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HarperCollins Employees Demonstrate Outside Rupert Murdoch's News Corporation

Since December 2021, HarperCollins Union members have been bargaining for what they believe to be a fair union contract.
on Jan 20, 2023

After 50 days of strike action to seek a fair contract, more than 100 unionized HarperCollins employees marched to the New York offices of News Corporation, the publishing giant's parent corporation.

However, the march in Manhattan on Wednesday did not appear to have resulted in the results that union officials had hoped for.

"Union busting is part of their plan," said Olga Brudastova, head of United Auto Workers (UAW) Local 2110, before Wednesday's march. "We've been bargaining for almost a year at this point, and I think [HarperCollins] is sticking to their guns."

Since December 2021, HarperCollins Union members have been bargaining for what they believe to be a fair union contract. Union leadership has been seeking a $5,000 raise in beginning pay, and basic union security rights, and for the firm to formalize its commitment to diversity, equality, and inclusion (DEI) efforts for the whole period.

HarperCollins is the United States' second largest trade publisher and the only one of the Big Five trade publishers with an established labor union. HarperCollins and other big book publishing businesses have recorded unprecedented earnings in the last two years. According to union members, HarperCollins employees earn an average of $55,000 a year. A full-time employee at HarperCollins may start with a salary of $45,000.

"HarperCollins has engaged in good faith with the United Auto Workers Union for more than a year and has already agreed to various recommendations that the UAW intended to include in a new contract," a HarperCollins spokeswoman told Motherboard in a statement. "Unfortunately, union leadership continues to pursue far-reaching demands rather than working together to come to a fair and acceptable arrangement for all sides. The door is still open for the union to return to the table."

When the union's last contract ended in April, union employees went on strike for one day on July 20. Union workers went on strike indefinitely on November 10, 2022, leaving the large book publishing corporation with significant shortages in areas like editing, sales, PR, design, legal, and others.

"HarperCollins is trying to get the union to go away, and that's all they're interested in," Brudastova added. "They don't appear to be worried about the quality of work, or the timelines and how deadlines are shifted or not honored these days, because of the strikes. They don't care about their reputation. They don't care about originality. Because if they were, they would be listening to their authors, who have frequently expressed their support for us."

The strike is currently on its 51st day, which means HarperCollins union employees have not been paid since November. As a result, many people may be compelled to seek new employment to continue living in one of the country's costliest cities. Meanwhile, employees have chastised the publishing house for negotiating book agreements with far-right politicians such as Florida Governor Ron DeSantis, who has been influential in recent efforts to prohibit LGBTQ-themed publications in schools and libraries around the country.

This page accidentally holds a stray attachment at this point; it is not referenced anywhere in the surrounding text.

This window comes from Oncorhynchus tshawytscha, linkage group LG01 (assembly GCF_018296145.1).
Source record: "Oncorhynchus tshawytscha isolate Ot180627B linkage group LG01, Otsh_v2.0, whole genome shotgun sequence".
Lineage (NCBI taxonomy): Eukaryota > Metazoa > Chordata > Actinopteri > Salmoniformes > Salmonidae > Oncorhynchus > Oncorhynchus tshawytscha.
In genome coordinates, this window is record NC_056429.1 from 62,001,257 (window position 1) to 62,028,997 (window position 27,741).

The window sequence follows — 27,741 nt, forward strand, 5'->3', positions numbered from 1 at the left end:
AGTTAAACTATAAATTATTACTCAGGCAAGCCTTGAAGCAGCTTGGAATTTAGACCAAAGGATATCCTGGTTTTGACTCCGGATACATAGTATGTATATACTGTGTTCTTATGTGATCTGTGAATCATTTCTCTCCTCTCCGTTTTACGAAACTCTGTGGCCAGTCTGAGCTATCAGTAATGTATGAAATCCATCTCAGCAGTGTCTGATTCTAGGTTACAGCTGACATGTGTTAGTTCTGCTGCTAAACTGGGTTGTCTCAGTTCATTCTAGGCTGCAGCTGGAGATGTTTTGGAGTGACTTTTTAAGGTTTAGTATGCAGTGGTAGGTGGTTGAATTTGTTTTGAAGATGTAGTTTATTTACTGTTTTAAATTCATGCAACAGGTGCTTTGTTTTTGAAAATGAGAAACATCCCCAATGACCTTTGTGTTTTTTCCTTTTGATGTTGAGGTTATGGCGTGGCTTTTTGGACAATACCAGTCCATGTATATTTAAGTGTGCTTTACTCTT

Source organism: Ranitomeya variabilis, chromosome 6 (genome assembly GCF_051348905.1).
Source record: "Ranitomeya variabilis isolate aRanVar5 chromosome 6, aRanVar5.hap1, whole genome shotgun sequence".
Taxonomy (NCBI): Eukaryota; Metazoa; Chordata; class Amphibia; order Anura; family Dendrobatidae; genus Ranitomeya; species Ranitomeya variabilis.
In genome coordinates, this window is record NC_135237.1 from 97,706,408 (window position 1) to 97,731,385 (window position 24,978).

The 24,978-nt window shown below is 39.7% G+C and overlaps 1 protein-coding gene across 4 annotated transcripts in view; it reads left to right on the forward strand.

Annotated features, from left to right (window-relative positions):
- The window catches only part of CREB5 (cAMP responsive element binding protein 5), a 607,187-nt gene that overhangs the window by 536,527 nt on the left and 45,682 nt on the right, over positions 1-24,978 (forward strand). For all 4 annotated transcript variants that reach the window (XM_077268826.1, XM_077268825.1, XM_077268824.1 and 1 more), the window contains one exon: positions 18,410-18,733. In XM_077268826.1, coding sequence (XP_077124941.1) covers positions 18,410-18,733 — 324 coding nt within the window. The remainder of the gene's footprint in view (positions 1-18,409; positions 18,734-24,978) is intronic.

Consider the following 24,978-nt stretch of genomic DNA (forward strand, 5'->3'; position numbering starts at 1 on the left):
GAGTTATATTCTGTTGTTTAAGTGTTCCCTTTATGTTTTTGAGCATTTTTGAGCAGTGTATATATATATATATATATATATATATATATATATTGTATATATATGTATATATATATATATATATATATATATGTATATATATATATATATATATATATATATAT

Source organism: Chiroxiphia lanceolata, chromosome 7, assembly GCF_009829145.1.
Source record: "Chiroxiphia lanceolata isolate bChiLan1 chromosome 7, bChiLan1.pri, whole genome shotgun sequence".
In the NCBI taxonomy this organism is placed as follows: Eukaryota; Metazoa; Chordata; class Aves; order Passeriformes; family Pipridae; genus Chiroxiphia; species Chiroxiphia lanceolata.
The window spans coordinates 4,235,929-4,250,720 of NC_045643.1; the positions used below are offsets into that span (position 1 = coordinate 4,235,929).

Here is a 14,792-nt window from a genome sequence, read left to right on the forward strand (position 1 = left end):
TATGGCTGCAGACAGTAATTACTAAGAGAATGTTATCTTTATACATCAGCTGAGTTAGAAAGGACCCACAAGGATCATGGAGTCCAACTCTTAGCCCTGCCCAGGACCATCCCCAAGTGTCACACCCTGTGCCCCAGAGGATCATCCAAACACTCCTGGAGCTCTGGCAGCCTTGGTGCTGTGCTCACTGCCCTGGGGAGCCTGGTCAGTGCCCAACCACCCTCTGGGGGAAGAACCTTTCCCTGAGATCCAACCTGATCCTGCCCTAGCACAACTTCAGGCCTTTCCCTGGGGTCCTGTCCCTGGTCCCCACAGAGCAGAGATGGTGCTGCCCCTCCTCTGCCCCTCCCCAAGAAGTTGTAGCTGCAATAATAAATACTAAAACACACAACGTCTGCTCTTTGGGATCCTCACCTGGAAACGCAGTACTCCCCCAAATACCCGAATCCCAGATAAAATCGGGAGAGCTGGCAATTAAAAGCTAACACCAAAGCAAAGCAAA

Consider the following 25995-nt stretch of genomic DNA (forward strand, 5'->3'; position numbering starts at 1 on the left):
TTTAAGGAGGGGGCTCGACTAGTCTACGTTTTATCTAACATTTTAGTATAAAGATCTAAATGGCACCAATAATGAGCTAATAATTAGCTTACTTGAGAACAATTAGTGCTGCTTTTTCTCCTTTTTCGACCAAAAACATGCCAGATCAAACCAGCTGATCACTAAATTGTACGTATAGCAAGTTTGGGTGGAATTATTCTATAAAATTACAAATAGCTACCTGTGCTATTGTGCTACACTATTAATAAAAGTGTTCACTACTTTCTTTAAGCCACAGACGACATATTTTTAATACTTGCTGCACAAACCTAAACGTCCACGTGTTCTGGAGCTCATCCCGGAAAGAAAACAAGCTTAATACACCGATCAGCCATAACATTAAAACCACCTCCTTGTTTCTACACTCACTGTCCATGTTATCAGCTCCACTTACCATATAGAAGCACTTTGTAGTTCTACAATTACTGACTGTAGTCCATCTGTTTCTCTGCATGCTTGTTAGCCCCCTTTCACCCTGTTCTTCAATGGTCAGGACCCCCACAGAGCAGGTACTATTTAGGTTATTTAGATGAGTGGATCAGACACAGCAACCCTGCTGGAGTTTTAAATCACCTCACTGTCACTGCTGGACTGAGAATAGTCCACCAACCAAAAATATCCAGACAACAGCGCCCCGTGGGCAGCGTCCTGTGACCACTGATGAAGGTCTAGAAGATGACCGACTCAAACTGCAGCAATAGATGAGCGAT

In an online interview with Motherboard, the team behind @xoxopublishinggg, an Instagram meme account loosely inspired by the TV show Gossip Girl and acting as an anonymous tip line for the publishing industry, stated that HarperCollins' refusal to meet union workers' demands harms the entire industry.

"The business already wants to make everyone at a certain level feel replaceable," the account's managers told Motherboard, adopting the name Kate Keller in a clear homage to the show's HBO Max revival. "First and foremost, [publishers] just need to boost salaries—35k-45k in this economy?

Please… It's an individual decision to stay in the industry, and many of us do, but as the rate of inflation and cost of living continues to rise, it's becoming increasingly difficult to suggest taking a position in a firm whose salary and methods are stuck in the '80s."|

Brudastova claims that union employees want to return to work more than anything, but that it's becoming increasingly difficult due to the financial difficulties, cold weather, and emotional toll that the strike has had on workers—especially those who have to work second jobs to support themselves.

"They miss their jobs, working on books, and the people they've worked with. "They are committed to this effort," she stated. "That's why it's so simple to take advantage of folks who chose labor of love, so to speak, because they genuinely care."

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